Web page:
Press Releases

OUHK Opens New Island Learning Centre on Hong Kong

12 December 2000


The new Island Learning Centre of the Open University of Hong Kong (OUHK) is a project that epitomises the concerted efforts of Government, the education sector and the community, according to the University’s Council Chairman the Hon Charles Lee.

Mr. Lee made the above remark today (Tuesday) during the Commissioning Ceremony of the Centre which was attended by dignitaries of the central and Hong Kong SAR governments as well as leaders from the community.

The well-equipped Centre, located on the fourth floor of Shun Tak Centre on Hong Kong Island, came to fruition after the pledge of a $40 million donation from the Li Ka-shing Foundation — the largest personal donation ever received by the University. The Foundation later topped up its sponsorship with a further $4 million to help fit out the Centre’s facilities to a high standard. Earlier, the Centre had received a Government grant of $50 million and a pledge of $15 million by The Hong Kong Jockey Club Charities Trust.

In recognition of the $44-million donation towards the project, the University re-named its Centre for Continuing and Community Education as the Li Ka-shing Institute of Professional and Continuing Education (LiPACE). The official naming ceremony, marked by button-pressing and ribbon-cutting, was attended by Prof. Wei Yu, Vice Minister of Education of the People’s Republic of China, and Dr. Li Ka-shing, Chairman of Li Ka-shing Foundation. They were joined by Secretary for Education and Manpower Mrs. Fanny Law, Steward of The Hong Kong Jockey Club the Hon Henry Tang Ying-yen, OUHK Council Chairman the Hon Charles Lee and Deputy Chairman Dr. Philip Wu, and President Prof. Tam Sheung-wai.

Speaking at the ceremony, Dr. Li said, “In our fast-changing world,…Abundance of capital or natural resources will no longer be sufficient. To achieve a breakthrough we must also utilize advanced technology. The information revolution has been the focus in the past decade. The next decade may be dominated by the fields of biotechnology and nanotechnology. The only thing that will keep us in step with the times is our penchant for learning. The will to learn drives forward social development, and knowledge is the light that leads the way. A society that values knowledge will naturally produce top-class people.”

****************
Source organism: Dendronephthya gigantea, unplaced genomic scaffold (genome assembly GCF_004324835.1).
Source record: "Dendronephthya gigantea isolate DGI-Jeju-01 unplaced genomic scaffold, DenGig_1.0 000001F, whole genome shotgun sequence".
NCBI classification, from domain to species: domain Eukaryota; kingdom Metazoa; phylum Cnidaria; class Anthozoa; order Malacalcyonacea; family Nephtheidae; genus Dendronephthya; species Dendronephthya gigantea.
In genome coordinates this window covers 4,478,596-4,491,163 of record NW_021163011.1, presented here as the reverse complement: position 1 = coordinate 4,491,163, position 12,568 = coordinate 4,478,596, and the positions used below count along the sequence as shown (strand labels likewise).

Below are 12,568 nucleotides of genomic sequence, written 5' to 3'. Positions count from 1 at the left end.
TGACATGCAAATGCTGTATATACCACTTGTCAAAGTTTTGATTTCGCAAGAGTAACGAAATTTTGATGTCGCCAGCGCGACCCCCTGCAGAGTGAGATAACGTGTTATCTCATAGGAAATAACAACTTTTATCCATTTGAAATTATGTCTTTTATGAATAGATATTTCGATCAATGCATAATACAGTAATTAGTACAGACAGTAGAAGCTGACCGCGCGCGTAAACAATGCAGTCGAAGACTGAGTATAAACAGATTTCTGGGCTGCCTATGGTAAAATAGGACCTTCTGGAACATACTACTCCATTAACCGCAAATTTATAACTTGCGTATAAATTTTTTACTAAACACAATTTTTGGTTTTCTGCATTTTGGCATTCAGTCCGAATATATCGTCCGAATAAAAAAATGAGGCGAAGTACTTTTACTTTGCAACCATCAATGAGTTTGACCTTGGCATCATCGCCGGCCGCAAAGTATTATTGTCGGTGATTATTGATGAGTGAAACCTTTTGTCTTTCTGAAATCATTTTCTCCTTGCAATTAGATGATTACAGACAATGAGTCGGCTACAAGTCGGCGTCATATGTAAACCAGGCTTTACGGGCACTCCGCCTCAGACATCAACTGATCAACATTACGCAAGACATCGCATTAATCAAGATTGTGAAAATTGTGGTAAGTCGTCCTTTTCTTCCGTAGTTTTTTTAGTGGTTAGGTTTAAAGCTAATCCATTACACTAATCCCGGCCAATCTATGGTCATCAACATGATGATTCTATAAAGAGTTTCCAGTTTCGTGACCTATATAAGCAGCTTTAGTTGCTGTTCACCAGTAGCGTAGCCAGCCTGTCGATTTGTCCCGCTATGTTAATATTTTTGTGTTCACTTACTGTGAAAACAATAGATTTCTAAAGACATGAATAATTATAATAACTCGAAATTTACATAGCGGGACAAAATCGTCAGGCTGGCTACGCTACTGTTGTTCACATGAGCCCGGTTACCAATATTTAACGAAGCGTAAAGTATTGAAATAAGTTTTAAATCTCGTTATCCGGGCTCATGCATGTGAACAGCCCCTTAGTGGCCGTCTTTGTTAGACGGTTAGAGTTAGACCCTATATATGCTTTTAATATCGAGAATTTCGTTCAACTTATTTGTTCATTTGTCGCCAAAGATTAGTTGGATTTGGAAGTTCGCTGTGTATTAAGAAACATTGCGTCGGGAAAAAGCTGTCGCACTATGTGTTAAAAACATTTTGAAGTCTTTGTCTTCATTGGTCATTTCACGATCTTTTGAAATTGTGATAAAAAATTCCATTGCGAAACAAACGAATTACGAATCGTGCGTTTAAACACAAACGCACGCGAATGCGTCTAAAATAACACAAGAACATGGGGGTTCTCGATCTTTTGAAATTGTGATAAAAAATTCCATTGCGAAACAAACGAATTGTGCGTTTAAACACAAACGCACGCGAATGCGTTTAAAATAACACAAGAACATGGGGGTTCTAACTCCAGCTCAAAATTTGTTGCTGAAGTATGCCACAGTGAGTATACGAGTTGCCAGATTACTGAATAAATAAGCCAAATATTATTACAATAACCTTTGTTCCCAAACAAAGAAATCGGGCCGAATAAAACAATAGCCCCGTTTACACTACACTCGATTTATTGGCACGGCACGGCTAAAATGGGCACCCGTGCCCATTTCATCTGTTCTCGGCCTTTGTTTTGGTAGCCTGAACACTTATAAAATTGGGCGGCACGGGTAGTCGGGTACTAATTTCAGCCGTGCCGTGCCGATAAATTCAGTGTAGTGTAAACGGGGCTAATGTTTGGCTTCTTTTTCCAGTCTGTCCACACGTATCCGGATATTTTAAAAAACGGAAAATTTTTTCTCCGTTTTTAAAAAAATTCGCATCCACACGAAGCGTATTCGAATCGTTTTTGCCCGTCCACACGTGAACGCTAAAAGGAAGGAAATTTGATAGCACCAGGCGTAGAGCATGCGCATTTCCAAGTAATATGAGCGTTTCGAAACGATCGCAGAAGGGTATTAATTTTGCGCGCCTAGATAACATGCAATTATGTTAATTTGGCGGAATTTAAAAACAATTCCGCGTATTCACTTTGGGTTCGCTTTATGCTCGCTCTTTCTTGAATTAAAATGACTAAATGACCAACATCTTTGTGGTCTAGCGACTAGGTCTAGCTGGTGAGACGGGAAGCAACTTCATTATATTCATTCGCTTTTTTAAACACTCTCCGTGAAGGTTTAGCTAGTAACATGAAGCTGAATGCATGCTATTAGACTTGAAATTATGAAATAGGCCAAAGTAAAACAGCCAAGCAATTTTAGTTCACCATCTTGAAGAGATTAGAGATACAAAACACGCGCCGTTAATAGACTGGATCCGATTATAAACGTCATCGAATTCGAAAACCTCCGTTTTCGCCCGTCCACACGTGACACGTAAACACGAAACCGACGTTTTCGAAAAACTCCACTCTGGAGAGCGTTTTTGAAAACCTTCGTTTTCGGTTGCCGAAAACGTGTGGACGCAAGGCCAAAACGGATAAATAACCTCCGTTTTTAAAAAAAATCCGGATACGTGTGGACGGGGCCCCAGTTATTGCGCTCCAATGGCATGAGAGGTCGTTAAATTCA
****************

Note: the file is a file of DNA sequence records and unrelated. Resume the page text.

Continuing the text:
On the same occasion, the Jockey Club Computer Laboratory inside the Centre was opened. Unveiling a commemorative plaque, the Hon Henry Tang Ying-yen said, “The Hong Kong Jockey Club Charities Trust has so far donated a total of $112 million to the University as a support to its endeavour to serve adult learners with better learning facilities. The University has attained significant growth over the years. We are proud to have been able to play a part in helping the worthy cause of the University to thrive.”

Following the ceremony, Prof. Wei Yu delivered a lecture entitled “Embracing the Challenges by Leaping Development of Education” which outlined the forthcoming new measures to step up the development of education in China through distance learning.

The 3,102 square-metre Island Learning Centre is within walking distance from the Sheung Wan MTR station. It comprises 14 tutorial rooms, a lecture theatre, a student lounge and a computer laboratory. It can accommodate about 850 students at one time and meet 22 per cent of the OUHK’s space needs for tutorials and lectures.

Fitted with advanced teaching and learning facilities, the entire Centre is connected to the campus network backbone of the OUHK by fibre optics. The Jockey Club Computer Laboratory comprises three PC cum language laboratories as well as an open-access computer centre open daily from 9:00 a.m. to 9:00 p.m..

Prof. Tam said the establishment of the Centre was an important milestone in the University’s development. Not only does it relieve the University of the burden of hiring facilities elsewhere, the place also provides adult learners with an ideal and improved learning environment at a convenient location. In addition, it allows the University sufficient room for expansion to cope with increasing demand from potential learners.

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